Corridors key to protecting species, conservationists say

By Julia John

Panelists applaud E.O. Wilson onstage during the talk at the Congressional Auditorium. ©Peter Hershey

From monarchs to grizzlies, America’s wildlife is dwindling due to climate change and habitat destruction, conservationists said at a conference this week in Washington, and wildlife corridors are crucial to preserving the country’s imperiled species.

“Habitat loss is the largest factor,” said Bruce Stein, associate vice president with the National Wildlife Federation, noting that a fifth of American species are threatened with extinction and a third are vulnerable. “Much of the remaining habitat is fragmented, disconnecting natural populations.”

The United States is home to five of the world’s longest-distance migrators — moose (Alces alces), elk (Cervus canadensi), mule deer (Odocoileus hemionus), bison (Bison bison) and pronghorn antelope (Antilocapra americana) — and wildlife corridors are helping them evade man-made obstructions, said Jon Beckmann, connectivity initiative coordinator at the Wildlife Conservation Society. A Wyoming overpass resulted in an 85 percent drop in vehicle collisions with pronghorn, he said.

“It is a question of whether we collectively have the will to prioritize the rest of life and our species by protecting biodiversity,” said Greg Costello, executive director of Wildlands Networks.

The event took place Tuesday at the Capitol Visitor Center on the inaugural Half-Earth Day, a concept promoted by Harvard biologist E.O. Wilson to curb global extinctions by setting aside at least half the earth’s surface as nature reserves.

An estimated 10 million species inhabit the earth, four-fifths of them still undiscovered, Wilson told the gathering, but they’re vanishing at up to 1,000 times the rate they were before humans came around. This mass extinction represents a crisis as severe as climate change, he said, and while wild areas remain, they’re disappearing as human populations expand.

“We need to map areas of the world and begin taking steps to preserve the largest possible numbers of species, opening reserve lands,” said Wilson, university research professor emeritus at Harvard University, speaking to a packed auditorium.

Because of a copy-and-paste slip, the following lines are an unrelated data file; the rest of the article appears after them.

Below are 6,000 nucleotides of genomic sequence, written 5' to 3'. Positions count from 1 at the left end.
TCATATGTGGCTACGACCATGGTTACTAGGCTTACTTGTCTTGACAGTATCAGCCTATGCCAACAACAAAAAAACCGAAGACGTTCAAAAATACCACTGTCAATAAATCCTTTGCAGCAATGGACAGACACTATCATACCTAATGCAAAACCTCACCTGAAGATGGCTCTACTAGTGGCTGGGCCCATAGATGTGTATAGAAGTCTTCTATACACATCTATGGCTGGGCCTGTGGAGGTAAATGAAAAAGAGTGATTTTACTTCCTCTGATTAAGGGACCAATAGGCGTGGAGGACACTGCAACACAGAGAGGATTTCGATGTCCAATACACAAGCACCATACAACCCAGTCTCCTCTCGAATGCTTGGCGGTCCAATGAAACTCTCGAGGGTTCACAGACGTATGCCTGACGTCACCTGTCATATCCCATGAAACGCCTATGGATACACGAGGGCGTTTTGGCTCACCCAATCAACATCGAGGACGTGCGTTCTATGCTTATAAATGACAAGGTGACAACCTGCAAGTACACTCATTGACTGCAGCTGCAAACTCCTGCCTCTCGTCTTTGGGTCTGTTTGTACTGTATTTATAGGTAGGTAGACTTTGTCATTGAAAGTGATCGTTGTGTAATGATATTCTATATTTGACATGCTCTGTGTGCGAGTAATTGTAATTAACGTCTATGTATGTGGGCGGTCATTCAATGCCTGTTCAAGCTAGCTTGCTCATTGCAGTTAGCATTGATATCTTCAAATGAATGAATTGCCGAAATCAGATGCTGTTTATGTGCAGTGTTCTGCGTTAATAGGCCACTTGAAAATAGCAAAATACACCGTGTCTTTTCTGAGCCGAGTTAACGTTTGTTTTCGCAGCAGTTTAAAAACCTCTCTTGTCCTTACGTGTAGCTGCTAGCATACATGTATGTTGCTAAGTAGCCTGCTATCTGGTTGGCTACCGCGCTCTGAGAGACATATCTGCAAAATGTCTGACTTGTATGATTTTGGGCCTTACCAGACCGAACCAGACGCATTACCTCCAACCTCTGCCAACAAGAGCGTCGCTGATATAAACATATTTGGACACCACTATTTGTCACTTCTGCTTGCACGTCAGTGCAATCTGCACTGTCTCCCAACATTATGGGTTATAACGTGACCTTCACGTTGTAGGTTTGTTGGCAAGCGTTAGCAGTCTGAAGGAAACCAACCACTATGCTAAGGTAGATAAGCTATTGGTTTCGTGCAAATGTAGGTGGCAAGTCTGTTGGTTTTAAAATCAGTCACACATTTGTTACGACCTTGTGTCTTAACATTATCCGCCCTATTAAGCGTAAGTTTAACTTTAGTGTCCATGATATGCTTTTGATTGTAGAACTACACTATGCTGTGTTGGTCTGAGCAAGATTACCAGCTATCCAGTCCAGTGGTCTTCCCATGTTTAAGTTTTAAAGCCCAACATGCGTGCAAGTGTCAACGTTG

In the U.S., wildlife corridors would promote the half-earth vision by augmenting protected areas and connecting vast swaths of critical habitat, Wilson said. They’d allow animals to migrate, disperse, access resources, reproduce and maintain healthy populations across the country as climate change shifts their ranges northward.

Sen. Tom Udall, D-New Mexico, and Rep. Don Beyer, D-Virginia, called for legislation to enhance U.S. wildlife corridors.

“We have to get back to bipartisanship on science and policy,” Udall said.

Gary Tabor, founder and executive director of the Center for Large Landscape Conservation, described biodiversity loss as “a health crisis.”

“Protected areas are the organs — the heart and lungs — of nature,” he said. “Connectivity conservation is the circulatory system of nature, and we haven’t done a great job of protecting it.”

Past conservation models relied on national parks and other ecosystem protections, Tabor said, but 21st century efforts should focus on “conserving nature’s vital functions” by joining protected landscapes through a network of corridors, including more than 500 wildlife underpasses that already link fragmented ecosystems throughout the country.

“Wildlife corridors pay for themselves over time,” said Ron Sutherland, conservation scientist with Wildlands Network, discussing ongoing efforts to reconnect natural areas through the Florida Wildlife Corridor and the Eastern Wildway, a broader corridor enabling species to roam freely between eastern Canada and the Gulf of Mexico.

“We know what we need to do about connectivity,” Sutherland said. “Let’s get it done.”

Julia John is a science writer at The Wildlife Society. Contact her at jjohn@wildlife.org with any questions or comments about her article.

Read more of Julia's articles here.